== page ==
Pro-Palestinian protestors demand Drexel divest from Israel as encampment enters second day | The Triangle

Pro-Palestinian protestors demand Drexel divest from Israel as encampment enters second day

Photo by Samuel Gregg | The Triangle

The Gaza Solidarity Encampment entered its second day on Drexel’s Korman Quad. Protesters set up the tents on Saturday, May 18 at around 5 p.m. and have been there since.

While existing protesters are free to leave, access to Korman Quad is restricted and no one else can enter the encampment according to police on scene. Legal observers, medics and police liaisons were still allowed to come and go from the encampment.

Around 25 protesters remained in Korman Quad on Sunday, down from around 50 on Saturday night at around 6 p.m. Around five Drexel University Police officers and around 10 Philadelphia Police Officers stood on the outside of a perimeter fence erected around the Quad. 

A media spokesperson for the protest stated their demands from Drexel were as follows: “We’re demanding that Drexel University immediately divest from partnerships with Israeli state institutions and non-Israeli entities that fund and uphold the system of apartheid, ethnic cleansing and genocide of Palestinians.” 

The protesters plan to stay until their demands are met by Drexel.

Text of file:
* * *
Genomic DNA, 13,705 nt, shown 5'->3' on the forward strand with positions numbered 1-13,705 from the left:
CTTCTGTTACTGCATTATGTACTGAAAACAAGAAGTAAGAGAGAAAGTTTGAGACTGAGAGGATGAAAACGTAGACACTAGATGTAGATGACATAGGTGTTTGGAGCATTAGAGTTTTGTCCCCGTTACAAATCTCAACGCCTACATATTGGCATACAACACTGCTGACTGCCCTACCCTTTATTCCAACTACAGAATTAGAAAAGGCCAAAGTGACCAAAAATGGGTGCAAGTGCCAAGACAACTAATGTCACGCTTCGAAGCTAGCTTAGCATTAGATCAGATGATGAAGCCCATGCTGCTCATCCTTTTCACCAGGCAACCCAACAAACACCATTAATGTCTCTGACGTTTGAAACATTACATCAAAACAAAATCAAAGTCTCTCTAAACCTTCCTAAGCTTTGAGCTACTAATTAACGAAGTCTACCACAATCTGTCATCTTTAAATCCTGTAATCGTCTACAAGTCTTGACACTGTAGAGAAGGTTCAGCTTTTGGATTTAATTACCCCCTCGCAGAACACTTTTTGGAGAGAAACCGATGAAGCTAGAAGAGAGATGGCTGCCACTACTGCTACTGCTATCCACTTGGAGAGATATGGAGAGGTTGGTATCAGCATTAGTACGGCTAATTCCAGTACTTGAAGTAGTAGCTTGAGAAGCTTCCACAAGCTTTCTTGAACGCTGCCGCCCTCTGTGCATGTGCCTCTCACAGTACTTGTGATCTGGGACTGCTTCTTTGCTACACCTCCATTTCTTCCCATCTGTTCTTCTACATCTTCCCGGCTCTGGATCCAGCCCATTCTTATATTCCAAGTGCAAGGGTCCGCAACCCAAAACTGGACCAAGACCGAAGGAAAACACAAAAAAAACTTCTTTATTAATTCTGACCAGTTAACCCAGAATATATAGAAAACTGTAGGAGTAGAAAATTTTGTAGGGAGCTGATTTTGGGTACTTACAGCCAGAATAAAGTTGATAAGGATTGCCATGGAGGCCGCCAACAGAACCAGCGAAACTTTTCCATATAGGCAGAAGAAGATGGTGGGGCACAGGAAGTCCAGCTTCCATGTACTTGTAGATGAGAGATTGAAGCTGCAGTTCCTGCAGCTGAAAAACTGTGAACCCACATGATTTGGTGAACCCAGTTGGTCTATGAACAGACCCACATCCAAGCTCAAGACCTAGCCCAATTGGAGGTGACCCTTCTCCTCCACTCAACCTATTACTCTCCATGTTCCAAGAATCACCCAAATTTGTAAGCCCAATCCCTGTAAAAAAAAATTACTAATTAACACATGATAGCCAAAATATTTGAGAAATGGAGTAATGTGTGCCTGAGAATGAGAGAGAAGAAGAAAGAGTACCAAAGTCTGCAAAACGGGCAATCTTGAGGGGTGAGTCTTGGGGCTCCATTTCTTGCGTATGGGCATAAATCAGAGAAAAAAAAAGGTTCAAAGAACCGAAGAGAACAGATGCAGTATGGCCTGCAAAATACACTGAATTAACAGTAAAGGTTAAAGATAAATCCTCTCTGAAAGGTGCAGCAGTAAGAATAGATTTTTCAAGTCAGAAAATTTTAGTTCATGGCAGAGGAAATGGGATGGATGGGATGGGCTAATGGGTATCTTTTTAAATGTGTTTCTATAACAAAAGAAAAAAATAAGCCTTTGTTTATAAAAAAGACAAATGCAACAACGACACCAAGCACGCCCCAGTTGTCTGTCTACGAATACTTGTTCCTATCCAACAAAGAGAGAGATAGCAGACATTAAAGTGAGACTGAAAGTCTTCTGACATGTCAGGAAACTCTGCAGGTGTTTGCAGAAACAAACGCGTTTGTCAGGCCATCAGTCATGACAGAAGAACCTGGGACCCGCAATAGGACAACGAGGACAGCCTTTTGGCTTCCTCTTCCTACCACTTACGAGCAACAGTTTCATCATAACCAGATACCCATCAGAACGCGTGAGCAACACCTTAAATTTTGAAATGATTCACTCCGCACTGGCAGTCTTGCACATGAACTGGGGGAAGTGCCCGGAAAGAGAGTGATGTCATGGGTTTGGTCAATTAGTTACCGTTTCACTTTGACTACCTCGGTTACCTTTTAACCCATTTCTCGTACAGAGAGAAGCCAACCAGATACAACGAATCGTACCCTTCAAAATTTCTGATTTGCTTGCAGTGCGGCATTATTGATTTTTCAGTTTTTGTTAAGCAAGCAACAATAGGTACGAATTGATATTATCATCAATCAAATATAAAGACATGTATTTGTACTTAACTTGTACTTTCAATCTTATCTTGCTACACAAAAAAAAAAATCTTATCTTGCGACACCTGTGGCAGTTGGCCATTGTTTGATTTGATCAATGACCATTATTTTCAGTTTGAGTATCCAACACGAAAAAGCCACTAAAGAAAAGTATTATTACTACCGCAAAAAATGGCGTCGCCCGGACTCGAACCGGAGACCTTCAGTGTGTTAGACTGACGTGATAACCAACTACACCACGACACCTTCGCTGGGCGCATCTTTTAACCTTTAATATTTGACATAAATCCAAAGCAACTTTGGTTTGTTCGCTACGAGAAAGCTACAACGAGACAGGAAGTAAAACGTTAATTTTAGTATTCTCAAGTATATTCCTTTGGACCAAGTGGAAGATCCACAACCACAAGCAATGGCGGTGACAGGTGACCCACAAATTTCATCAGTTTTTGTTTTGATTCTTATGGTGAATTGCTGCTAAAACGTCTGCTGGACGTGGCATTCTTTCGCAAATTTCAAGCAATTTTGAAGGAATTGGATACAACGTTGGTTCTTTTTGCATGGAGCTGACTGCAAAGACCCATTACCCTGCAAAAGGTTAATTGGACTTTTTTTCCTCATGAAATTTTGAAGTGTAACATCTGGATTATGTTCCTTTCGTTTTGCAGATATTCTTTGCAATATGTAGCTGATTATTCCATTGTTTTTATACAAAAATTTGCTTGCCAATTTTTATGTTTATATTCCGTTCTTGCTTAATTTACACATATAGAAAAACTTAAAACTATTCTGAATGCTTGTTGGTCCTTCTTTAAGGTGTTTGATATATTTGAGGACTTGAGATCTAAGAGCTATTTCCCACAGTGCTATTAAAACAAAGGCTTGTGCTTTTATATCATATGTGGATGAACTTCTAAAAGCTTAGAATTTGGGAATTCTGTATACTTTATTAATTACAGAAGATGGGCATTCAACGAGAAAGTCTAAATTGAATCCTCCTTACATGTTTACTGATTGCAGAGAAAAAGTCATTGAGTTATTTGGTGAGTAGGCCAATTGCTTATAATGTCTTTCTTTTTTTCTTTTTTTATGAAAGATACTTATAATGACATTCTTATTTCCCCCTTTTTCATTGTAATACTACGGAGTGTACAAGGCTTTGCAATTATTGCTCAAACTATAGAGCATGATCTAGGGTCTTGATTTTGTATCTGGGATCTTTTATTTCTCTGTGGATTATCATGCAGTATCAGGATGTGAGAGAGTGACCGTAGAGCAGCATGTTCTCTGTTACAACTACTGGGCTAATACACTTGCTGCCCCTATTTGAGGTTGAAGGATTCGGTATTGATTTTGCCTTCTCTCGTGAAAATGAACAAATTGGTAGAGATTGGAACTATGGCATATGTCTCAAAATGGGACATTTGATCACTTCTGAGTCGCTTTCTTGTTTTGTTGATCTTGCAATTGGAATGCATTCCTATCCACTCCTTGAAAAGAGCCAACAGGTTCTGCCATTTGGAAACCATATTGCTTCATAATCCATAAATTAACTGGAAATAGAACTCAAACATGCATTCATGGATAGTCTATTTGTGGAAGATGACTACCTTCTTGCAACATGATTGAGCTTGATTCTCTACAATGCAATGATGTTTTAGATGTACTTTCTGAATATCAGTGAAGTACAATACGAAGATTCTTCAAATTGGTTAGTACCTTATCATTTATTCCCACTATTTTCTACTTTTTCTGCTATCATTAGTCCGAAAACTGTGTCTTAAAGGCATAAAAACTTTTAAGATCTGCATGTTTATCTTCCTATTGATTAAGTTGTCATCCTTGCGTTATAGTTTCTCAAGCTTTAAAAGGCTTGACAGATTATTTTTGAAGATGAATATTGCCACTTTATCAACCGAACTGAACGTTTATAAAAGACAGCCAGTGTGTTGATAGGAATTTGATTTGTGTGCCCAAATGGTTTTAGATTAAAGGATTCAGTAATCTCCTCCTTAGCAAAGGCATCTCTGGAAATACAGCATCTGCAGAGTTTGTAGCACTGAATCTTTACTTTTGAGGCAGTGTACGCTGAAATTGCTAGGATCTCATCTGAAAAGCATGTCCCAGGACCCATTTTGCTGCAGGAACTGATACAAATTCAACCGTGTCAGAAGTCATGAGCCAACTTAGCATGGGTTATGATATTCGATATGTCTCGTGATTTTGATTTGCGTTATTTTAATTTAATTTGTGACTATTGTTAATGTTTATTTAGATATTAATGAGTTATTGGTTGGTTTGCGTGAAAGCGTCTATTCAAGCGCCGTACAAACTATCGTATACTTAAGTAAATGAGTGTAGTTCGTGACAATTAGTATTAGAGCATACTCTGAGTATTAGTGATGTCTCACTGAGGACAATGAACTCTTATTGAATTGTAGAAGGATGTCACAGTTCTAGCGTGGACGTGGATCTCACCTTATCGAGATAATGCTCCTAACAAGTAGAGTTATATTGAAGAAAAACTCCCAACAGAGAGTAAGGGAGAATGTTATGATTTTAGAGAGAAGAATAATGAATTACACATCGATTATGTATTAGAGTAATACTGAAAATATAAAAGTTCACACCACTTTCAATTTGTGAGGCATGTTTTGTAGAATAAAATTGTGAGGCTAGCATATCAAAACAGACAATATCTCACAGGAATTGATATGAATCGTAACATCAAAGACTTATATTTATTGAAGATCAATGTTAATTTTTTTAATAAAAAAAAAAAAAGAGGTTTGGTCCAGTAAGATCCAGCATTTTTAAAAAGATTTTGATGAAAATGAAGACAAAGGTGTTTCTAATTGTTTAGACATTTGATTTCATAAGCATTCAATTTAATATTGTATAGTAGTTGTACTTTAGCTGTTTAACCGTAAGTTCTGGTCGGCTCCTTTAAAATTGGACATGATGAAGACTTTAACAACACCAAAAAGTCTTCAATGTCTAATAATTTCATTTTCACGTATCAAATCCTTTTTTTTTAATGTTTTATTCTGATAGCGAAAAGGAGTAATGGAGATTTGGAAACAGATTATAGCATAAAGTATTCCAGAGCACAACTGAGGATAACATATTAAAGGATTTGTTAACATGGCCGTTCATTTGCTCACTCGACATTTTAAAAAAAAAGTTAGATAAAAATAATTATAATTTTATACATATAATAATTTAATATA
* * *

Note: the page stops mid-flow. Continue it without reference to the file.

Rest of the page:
Police on scene, as well as the protesters, confirmed that there had not yet been an order from law enforcement to disperse. Drexel’s campus remains on lockdown as of 3 p.m. Sunday, May 19. 

Several students stopped by the edge of the encampment, some bringing supplies such as food and water. Over the course of the afternoon a handful of students stopped to complain to the police as well as to the protesters about the lockdown on campus.

Photo by Samuel Gregg | The Triangle

When asked about the lockdown, the media spokesperson for the protest responded: “Students, you have a right to be annoyed because you are entitled to these amenities that the institution provides to you, you pay tuition. You should have access to these things, and it is totally on the University’s decision to close these down. You can see here, we’re pretty self-contained here.” 

In an email sent to students and signed by President John Fry, Senior Vice President for Student Success Subir Sahu and Vice President of Public Safety Mel Singleton, they stated: “We will not tolerate the destruction of property; the harassment or intimidation of our students, faculty or professional staff; or threatening behavior of any kind, including speech that is explicitly racist, antisemitic, or Islamophobic, that creates a hostile environment for members of our community based on race, color, national origin, religious affiliation, or shared ancestry.”